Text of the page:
This year has been probably the most important year of my life to date. I have learned so much about myself and the world I live in. I have had a great year full of things for which I am grateful, but some things have also happened this year that I haven't been too keen to blog about. So I just haven't written, or I've posted political commentary published elsewhere. I figure I have a lot of catching up to do, so I'd like to start with a story I've been meaning to tell for a while.
You might remember a while ago, I posted about the the newest addition to our family. About a month or so after that post, I was walking Noodle and Boy Dog, aka, Uncle Traveling Matt, and a small upper-middle aged woman stopped when she noticed the dogs. Uncle Traveling Matt was particularly interested in this woman, which is weird because he's really not interested in anybody. He jumped up on her and wagged his tail. I pulled him away, apologizing.
"Can you keep a secret?" she asked me.
"Can I tell you a secret?"
"Um, sure." Crazy lady alert!
"This used to be my dog," she said, smiling and pointing at Uncle Matt. (Turns out, I can't keep a secret.)
"Really," I said, not as a question, but more as a statement of annoyed disbelief.
"Yes, I had him for four and a half years, and I almost got divorced over this dog because my husband hated him. He peed all over everything and kept running away. So the last time he ran away, I just didn't look for him." I couldn't think of anything to say, so she kept talking. "I don't want him back," she went on (AS IF I WOULD GIVE HIM BACK), "you girls are doing such a good job with him and he's so happy, I can tell. And I know you think I'm a horrible person" (YOU THINK?!) "but I love my dogs more than my own kids. I wanted a dog like that one," she continued, pointing at Noodle, "so I got him, but I couldn't house train him and he kept trying to bite my husband. My husband hated him. I have this white carpet in my house, and he just destroyed it."
I stared at her. "Yeah, we have white carpet too, and he's still not housebroken. Where did he come from?"
"The pound. And I didn't want to take him back to the pound because I thought they'd just put him to sleep, and I just couldn't live with myself if that happened."
Now, here's where I realized only later what I should have said, which was this: SO YOU THOUGHT IT WAS BETTER TO LEAVE HIM ON THE STREETS IN A NEIGHBORHOOD THAT IS LOUSY WITH COYOTES?!?!? Instead, all I could say was, "He was infested with fleas when we found him."
"Yeah, he had fleas when I had him."
I couldn't believe this bitch. "You have to TREAT them for fleas. You have to give them MEDICINE for it."
"Oh, I gave him flea baths and stuff," she said, at a loss as to why those baths didn't work.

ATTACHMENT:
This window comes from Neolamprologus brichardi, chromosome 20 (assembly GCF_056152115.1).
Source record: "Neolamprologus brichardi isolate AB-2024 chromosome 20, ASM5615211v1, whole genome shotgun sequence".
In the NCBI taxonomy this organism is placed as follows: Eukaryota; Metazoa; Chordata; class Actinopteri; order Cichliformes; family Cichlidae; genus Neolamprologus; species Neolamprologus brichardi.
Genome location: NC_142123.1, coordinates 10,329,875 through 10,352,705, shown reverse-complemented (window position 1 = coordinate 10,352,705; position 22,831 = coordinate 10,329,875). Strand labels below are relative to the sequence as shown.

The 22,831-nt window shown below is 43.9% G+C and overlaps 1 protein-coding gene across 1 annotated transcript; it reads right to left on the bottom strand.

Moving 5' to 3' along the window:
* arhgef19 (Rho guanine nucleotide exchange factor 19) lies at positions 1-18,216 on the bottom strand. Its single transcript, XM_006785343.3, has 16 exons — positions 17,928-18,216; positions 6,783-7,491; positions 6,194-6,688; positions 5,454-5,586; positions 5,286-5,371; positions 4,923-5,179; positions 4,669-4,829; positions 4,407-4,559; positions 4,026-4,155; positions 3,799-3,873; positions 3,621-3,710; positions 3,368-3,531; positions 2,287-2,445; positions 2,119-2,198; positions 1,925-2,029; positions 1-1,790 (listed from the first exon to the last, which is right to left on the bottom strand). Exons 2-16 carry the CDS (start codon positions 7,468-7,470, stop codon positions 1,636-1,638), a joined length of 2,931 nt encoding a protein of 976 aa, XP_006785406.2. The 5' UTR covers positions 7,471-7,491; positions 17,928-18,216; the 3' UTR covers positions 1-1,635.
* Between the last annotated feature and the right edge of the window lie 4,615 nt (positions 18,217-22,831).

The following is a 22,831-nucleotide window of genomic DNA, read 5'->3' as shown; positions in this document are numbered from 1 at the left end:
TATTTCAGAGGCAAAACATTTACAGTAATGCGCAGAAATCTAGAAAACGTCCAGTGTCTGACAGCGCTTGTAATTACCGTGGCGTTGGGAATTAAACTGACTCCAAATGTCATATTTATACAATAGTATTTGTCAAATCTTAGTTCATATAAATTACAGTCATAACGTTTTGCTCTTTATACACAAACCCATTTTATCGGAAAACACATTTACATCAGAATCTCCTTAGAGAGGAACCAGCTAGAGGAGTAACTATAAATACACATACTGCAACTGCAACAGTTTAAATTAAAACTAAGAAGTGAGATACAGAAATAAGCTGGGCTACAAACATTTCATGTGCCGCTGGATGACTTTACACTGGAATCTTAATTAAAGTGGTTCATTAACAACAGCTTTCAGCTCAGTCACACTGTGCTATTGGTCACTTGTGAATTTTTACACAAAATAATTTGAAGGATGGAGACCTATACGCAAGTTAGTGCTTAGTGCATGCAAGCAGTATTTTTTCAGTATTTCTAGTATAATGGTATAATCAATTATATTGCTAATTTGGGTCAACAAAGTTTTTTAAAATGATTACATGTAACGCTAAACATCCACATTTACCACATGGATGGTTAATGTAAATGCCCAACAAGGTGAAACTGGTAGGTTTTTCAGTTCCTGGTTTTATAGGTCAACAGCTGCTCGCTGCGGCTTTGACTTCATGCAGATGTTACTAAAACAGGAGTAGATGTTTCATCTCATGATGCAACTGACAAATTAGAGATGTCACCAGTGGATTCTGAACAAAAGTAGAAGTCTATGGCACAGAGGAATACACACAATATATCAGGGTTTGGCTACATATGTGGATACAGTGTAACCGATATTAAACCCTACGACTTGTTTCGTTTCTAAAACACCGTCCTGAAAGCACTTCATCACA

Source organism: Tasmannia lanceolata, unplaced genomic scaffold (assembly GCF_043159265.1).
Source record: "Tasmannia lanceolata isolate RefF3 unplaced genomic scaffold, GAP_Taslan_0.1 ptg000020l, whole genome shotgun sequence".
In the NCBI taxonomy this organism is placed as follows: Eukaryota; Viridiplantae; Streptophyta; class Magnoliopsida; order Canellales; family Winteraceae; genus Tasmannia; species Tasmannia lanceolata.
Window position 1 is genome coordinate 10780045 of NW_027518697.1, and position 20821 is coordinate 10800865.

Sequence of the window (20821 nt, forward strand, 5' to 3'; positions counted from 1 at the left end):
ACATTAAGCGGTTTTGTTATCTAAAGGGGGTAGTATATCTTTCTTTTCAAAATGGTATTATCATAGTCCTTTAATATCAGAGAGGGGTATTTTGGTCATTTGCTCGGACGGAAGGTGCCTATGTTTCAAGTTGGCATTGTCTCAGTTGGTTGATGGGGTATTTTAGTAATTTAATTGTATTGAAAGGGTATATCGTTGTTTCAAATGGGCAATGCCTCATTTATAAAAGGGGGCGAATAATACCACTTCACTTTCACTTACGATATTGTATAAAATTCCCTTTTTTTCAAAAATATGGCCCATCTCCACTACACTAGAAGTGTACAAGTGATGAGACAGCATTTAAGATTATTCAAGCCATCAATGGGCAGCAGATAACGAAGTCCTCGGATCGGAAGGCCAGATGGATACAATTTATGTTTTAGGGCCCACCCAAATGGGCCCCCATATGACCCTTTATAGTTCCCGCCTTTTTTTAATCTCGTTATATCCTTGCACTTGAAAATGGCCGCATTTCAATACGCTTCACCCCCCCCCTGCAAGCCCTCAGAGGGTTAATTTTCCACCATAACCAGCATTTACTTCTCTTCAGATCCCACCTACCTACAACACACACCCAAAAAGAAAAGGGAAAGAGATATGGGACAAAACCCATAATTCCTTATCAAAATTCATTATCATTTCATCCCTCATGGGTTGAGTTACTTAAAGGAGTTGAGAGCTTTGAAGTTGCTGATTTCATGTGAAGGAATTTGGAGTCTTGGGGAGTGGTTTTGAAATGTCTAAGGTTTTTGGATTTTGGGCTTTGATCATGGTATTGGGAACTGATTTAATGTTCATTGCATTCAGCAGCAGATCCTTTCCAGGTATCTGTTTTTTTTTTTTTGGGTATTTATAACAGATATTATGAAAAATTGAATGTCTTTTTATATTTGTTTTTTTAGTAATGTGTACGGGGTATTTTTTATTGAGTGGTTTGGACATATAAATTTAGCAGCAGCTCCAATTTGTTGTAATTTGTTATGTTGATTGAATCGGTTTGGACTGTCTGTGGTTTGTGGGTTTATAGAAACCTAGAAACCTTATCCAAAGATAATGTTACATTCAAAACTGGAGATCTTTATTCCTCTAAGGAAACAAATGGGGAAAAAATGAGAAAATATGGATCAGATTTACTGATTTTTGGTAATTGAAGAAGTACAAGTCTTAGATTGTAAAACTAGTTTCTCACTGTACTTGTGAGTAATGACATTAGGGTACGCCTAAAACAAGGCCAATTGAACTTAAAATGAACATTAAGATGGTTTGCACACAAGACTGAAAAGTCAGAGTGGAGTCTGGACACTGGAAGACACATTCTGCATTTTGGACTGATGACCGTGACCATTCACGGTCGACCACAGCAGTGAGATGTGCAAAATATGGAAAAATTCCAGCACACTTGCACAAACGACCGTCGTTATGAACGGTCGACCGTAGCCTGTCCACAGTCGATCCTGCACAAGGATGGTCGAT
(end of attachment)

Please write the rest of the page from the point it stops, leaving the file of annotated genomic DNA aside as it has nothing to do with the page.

"No. You need to give him Frontline or Advantage."
"I've never heard of those." Then, "I thought maybe he needed a friend, so I went and got a labradoodle, Butch. But this little one kept running away."
"What is your name?"
"Well, we called who he is registered to and no one ever returned our calls."
"Yeah, I've changed my number since we licensed him."
"What is HIS name?"
"Aldo. I named him Aldo because it's a combination of my name and my husband's name, Sal."
I stared at her. "I thought you said your name was Maria."
She smiled warmly. "Maria Dolores."
I wanted to wipe that warm smile right off of her stupid face. I could not believe what I was hearing. But sure enough, when I brought him back upstairs and we began calling him Aldo, he lit up like a Christmas tree. Since then, he's been so incredibly happy - no longer withdrawn and shy, no longer afraid, just at peace with us. We really think that he tried to go home to her but she didn't let him back in, because I found him two doors down from where she lives, and she told me he'd been on the street for four months, which by the way were the wettest, coldest four months of the year. Now when I see this woman, I don't even acknowledge her, and if she talks to me, I don't stop and talk to her, I just nod and continue walking. She doesn't deserve to be a part of Aldo's life anymore. She had her chance and she blew it, and we picked up the pieces.
I do feel bad for the other dog, Butch. Every time he sees Aldo, he just sits and stares at him longingly, like, "Hey! We used to be friends! Where did you go? What happened to us?"
Meanwhile, we've added another great dog, albeit perpetually stinky, to our family, and we couldn't be more grateful. I know now that we are his guardian angels.